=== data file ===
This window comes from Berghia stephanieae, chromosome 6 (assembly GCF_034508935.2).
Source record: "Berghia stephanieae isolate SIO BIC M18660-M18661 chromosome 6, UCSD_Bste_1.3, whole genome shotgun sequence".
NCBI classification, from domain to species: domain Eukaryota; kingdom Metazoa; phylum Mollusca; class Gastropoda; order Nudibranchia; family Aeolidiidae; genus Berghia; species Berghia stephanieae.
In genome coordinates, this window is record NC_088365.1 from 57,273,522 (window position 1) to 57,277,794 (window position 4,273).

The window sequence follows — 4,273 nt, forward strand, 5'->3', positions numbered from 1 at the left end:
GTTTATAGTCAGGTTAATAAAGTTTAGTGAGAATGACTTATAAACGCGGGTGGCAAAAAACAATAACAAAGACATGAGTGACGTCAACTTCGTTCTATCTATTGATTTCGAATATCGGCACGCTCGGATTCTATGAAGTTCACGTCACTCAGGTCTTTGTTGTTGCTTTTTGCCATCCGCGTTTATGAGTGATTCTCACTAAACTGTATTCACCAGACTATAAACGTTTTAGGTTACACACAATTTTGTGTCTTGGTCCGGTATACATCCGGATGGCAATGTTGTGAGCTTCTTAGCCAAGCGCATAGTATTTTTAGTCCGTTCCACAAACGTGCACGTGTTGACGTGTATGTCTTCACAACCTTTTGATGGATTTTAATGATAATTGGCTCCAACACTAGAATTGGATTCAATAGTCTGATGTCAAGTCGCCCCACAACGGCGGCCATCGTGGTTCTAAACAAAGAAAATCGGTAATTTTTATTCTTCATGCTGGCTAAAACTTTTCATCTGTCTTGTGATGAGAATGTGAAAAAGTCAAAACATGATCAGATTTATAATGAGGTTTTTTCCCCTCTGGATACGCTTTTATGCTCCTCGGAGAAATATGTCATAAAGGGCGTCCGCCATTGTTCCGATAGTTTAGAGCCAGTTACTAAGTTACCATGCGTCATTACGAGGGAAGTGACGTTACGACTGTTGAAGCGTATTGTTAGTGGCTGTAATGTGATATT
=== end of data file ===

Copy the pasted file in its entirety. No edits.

This window comes from Berghia stephanieae, chromosome 6 (assembly GCF_034508935.2).
Source record: "Berghia stephanieae isolate SIO BIC M18660-M18661 chromosome 6, UCSD_Bste_1.3, whole genome shotgun sequence".
NCBI classification, from domain to species: domain Eukaryota; kingdom Metazoa; phylum Mollusca; class Gastropoda; order Nudibranchia; family Aeolidiidae; genus Berghia; species Berghia stephanieae.
In genome coordinates, this window is record NC_088365.1 from 57,273,522 (window position 1) to 57,277,794 (window position 4,273).

The window sequence follows — 4,273 nt, forward strand, 5'->3', positions numbered from 1 at the left end:
GTTTATAGTCAGGTTAATAAAGTTTAGTGAGAATGACTTATAAACGCGGGTGGCAAAAAACAATAACAAAGACATGAGTGACGTCAACTTCGTTCTATCTATTGATTTCGAATATCGGCACGCTCGGATTCTATGAAGTTCACGTCACTCAGGTCTTTGTTGTTGCTTTTTGCCATCCGCGTTTATGAGTGATTCTCACTAAACTGTATTCACCAGACTATAAACGTTTTAGGTTACACACAATTTTGTGTCTTGGTCCGGTATACATCCGGATGGCAATGTTGTGAGCTTCTTAGCCAAGCGCATAGTATTTTTAGTCCGTTCCACAAACGTGCACGTGTTGACGTGTATGTCTTCACAACCTTTTGATGGATTTTAATGATAATTGGCTCCAACACTAGAATTGGATTCAATAGTCTGATGTCAAGTCGCCCCACAACGGCGGCCATCGTGGTTCTAAACAAAGAAAATCGGTAATTTTTATTCTTCATGCTGGCTAAAACTTTTCATCTGTCTTGTGATGAGAATGTGAAAAAGTCAAAACATGATCAGATTTATAATGAGGTTTTTTCCCCTCTGGATACGCTTTTATGCTCCTCGGAGAAATATGTCATAAAGGGCGTCCGCCATTGTTCCGATAGTTTAGAGCCAGTTACTAAGTTACCATGCGTCATTACGAGGGAAGTGACGTTACGACTGTTGAAGCGTATTGTTAGTGGCTGTAATGTGATATT